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April 24th, 2015: 1:30 PM-2:30 PM, Ketter Hall room 140, University at Buffalo, North Campus

Professor Linda Boyle

Mahdieh Allahviranloo, PhD  Assistant Professor Department of Civil Engineering The City College of New York

Bio

Mahdieh Allahviranloo is Assistant Professor of Department of Civil Engineering, the City College of New York. She was educated at the University of California, Irvine where she was awarded the PhD degree in Civil Engineering. She has a M.S. degree in transportation engineering from Iran University of Science and Technology, and B.S. degree in civil engineering from Sharif University of Technology. She is a recipient of Dwight Eisenhower Graduate Fellowship and Helen Overly Memorial Scholarship. Her research fields are: travel demand modeling, transportation systems analysis, network optimization, data mining, machine learning, and Bayesian econometrics.

 

 

Inferring Activity Selection and Scheduling Behavior

Ever since Torsten Hägerstrand’s famous “What about People in Regional Science?” presentation in Copenhagen, Denmark in 1969, that begged the need to study the individual in order to understand social and group behavior, a growing cadre of researchers have been trying to operationalize this concept. In the past forty years there has been an increasing focus on applying activity-based models in travel demand studies to analyze the linkages between travel behavior of individuals and their socio-demographic profiles. In an increasingly data-rich world, it is even more imperative that such disaggregated models be developed to capture the underlying mobility trends, for better planning and design of transportation networks and infrastructure.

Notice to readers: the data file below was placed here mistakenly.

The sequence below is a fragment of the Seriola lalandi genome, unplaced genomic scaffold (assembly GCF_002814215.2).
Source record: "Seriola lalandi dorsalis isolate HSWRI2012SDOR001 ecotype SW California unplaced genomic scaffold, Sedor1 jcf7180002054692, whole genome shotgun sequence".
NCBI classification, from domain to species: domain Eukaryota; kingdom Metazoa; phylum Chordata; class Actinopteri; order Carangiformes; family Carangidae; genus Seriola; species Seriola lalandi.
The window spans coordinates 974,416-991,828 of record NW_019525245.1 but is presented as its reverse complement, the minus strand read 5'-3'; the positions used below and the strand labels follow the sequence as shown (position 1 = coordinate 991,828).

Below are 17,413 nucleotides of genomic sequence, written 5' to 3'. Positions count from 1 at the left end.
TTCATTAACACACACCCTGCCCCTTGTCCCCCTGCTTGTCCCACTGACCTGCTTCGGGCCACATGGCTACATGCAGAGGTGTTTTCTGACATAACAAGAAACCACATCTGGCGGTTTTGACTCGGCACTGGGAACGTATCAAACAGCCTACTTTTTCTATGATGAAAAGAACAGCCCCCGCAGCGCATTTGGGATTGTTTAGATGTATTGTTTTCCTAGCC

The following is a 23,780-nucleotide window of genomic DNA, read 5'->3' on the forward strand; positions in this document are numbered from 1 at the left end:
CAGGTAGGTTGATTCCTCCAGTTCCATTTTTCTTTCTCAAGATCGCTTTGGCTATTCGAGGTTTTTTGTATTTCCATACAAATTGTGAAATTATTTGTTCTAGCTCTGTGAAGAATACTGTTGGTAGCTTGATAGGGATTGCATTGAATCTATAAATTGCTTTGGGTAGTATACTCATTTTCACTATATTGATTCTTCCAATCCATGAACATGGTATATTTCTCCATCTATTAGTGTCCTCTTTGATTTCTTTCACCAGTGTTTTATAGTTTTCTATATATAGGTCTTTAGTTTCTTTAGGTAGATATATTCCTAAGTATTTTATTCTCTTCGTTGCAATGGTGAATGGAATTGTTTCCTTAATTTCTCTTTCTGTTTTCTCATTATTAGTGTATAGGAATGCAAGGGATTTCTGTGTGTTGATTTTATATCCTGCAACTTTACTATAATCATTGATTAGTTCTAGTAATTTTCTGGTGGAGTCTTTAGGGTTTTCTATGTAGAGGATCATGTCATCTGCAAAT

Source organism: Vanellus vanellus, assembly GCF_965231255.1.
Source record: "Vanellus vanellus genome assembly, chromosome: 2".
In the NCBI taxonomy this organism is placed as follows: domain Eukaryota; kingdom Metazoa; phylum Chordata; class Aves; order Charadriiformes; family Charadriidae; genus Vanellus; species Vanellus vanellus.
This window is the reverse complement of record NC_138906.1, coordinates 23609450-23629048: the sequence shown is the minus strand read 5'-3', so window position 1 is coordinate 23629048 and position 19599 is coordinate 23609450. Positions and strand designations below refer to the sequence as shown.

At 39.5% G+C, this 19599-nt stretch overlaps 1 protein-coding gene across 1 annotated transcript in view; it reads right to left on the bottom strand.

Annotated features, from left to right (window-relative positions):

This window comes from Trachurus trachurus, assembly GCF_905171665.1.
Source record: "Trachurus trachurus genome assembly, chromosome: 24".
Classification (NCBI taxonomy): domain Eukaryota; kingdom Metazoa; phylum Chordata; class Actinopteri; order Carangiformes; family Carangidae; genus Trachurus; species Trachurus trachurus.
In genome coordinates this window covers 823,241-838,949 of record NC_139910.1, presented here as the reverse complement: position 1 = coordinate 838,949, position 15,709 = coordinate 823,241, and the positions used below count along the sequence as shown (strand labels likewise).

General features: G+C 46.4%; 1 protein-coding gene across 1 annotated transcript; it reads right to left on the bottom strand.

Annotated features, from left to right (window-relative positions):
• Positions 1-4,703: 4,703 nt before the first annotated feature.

Here, we present a comprehensive mathematical/statistical framework to infer and replicate travel behavior of individuals in terms of their socio-demographic profiles. The framework comprises several distinct modules that employ statistical segmentation, Bayesian econometrics, data mining, and optimization techniques to predict the type of activities that individuals are planning to participate in, their activity frequencies, scheduling, and travel linkages.  The outputs of the model include the likely content of activity agenda based on an inference procedure that incorporates uncertainty in the decision making procedure, and integrates transportation network topology within activity selection and scheduling. Detailed assessment of human activity patterns and prediction of vehicle movements in the network, with the consequent estimation of vehicular carbon footprints, will tie the model to a larger context of addressing concerns related to global warming and Greenhouse Gas emissions.